It is well always to leave a card in the hall even if one is received, as it assists the lady's memory in her attempts to return these civilities. Cards of condolence must be returned by a mourning-card sent in an envelope at such reasonable time after the death of a relative as one can determine again to take up the business of society. When the separate card of a lady is left, with her reception day printed in one corner, two cards of her husband should be left, one for the lady, the other for the master, of the house; but after the first call of the season, it is not necessary to leave the husband's card, except after a dinner invitation. It is a convenience, although not a universal custom, to have the joint names of husband and wife, as "Dr. and Mrs. J. B. Watson," printed on one card, to use as a card of condolence or congratulation, but not as a visiting-card. These cards are used as "P. P. C." cards, and can be sent in an envelope by post. Society is rapidly getting over its prejudice against sending cards by post. In Europe it is always done, and it is much safer. Etiquette and hospitality have been reduced to a system in the Old World. It would be much more convenient could we do that here. Ceremonious visiting is the machinery by which an acquaintance is kept up in a circle too large for social visiting; but every lady should try to make one or two informal calls each winter on intimate friends. These calls can be made in the morning in the plainest walking-dress, and are certainly the most agreeable and flattering of all visits.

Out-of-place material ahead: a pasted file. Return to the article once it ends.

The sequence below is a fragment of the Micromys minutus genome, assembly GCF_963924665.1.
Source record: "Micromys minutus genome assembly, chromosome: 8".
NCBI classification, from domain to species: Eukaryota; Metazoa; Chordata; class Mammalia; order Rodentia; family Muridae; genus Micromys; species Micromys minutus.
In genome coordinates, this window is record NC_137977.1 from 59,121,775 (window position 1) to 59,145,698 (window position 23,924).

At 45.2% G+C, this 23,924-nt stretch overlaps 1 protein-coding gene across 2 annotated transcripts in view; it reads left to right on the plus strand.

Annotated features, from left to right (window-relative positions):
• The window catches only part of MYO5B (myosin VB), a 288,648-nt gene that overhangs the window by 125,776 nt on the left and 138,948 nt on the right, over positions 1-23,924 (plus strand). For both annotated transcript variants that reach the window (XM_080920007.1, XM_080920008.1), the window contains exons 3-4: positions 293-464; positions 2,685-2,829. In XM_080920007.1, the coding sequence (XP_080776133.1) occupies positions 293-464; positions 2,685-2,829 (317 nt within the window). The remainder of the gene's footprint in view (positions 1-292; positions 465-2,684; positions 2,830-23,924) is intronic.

The engraving of invitation-cards has become the important function of more than one enterprising firm in every city, so that it seems unnecessary to say more than that the most plain and simple style of engraving the necessary words is all that is

The English ambassador at Rome has a plain, stiff, unglazed card of a large size, on which is engraved,

Sir Augustus and Lady Paget
request the pleasure of ______ company
on Thursday evening, November fifteenth, at ten o'clock.
The favor of an answer is requested.